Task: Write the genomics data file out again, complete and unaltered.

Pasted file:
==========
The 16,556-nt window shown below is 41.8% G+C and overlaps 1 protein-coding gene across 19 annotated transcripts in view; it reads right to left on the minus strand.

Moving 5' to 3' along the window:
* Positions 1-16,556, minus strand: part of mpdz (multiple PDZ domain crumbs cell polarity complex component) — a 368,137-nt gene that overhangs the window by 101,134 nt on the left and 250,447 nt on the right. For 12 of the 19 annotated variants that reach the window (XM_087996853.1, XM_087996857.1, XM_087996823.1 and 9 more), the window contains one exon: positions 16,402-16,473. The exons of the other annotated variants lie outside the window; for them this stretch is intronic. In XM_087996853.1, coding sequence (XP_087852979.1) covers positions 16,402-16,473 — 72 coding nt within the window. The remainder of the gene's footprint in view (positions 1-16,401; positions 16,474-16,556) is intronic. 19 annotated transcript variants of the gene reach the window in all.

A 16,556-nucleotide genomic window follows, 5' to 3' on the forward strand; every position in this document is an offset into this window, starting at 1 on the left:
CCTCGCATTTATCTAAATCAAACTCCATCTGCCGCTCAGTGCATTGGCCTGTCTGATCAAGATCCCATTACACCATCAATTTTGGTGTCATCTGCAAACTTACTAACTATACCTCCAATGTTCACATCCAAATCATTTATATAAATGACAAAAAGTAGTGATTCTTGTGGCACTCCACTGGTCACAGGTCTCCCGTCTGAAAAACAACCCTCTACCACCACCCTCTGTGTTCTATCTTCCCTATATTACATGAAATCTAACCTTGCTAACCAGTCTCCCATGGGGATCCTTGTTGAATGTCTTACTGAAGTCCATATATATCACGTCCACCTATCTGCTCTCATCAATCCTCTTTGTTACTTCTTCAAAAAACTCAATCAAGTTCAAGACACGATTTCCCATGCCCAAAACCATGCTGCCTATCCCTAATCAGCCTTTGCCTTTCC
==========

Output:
The 16,556-nt window shown below is 41.8% G+C and overlaps 1 protein-coding gene across 19 annotated transcripts in view; it reads right to left on the minus strand.

Moving 5' to 3' along the window:
* Positions 1-16,556, minus strand: part of mpdz (multiple PDZ domain crumbs cell polarity complex component) — a 368,137-nt gene that overhangs the window by 101,134 nt on the left and 250,447 nt on the right. For 12 of the 19 annotated variants that reach the window (XM_087996853.1, XM_087996857.1, XM_087996823.1 and 9 more), the window contains one exon: positions 16,402-16,473. The exons of the other annotated variants lie outside the window; for them this stretch is intronic. In XM_087996853.1, coding sequence (XP_087852979.1) covers positions 16,402-16,473 — 72 coding nt within the window. The remainder of the gene's footprint in view (positions 1-16,401; positions 16,474-16,556) is intronic. 19 annotated transcript variants of the gene reach the window in all.

A 16,556-nucleotide genomic window follows, 5' to 3' on the forward strand; every position in this document is an offset into this window, starting at 1 on the left:
CCTCGCATTTATCTAAATCAAACTCCATCTGCCGCTCAGTGCATTGGCCTGTCTGATCAAGATCCCATTACACCATCAATTTTGGTGTCATCTGCAAACTTACTAACTATACCTCCAATGTTCACATCCAAATCATTTATATAAATGACAAAAAGTAGTGATTCTTGTGGCACTCCACTGGTCACAGGTCTCCCGTCTGAAAAACAACCCTCTACCACCACCCTCTGTGTTCTATCTTCCCTATATTACATGAAATCTAACCTTGCTAACCAGTCTCCCATGGGGATCCTTGTTGAATGTCTTACTGAAGTCCATATATATCACGTCCACCTATCTGCTCTCATCAATCCTCTTTGTTACTTCTTCAAAAAACTCAATCAAGTTCAAGACACGATTTCCCATGCCCAAAACCATGCTGCCTATCCCTAATCAGCCTTTGCCTTTCC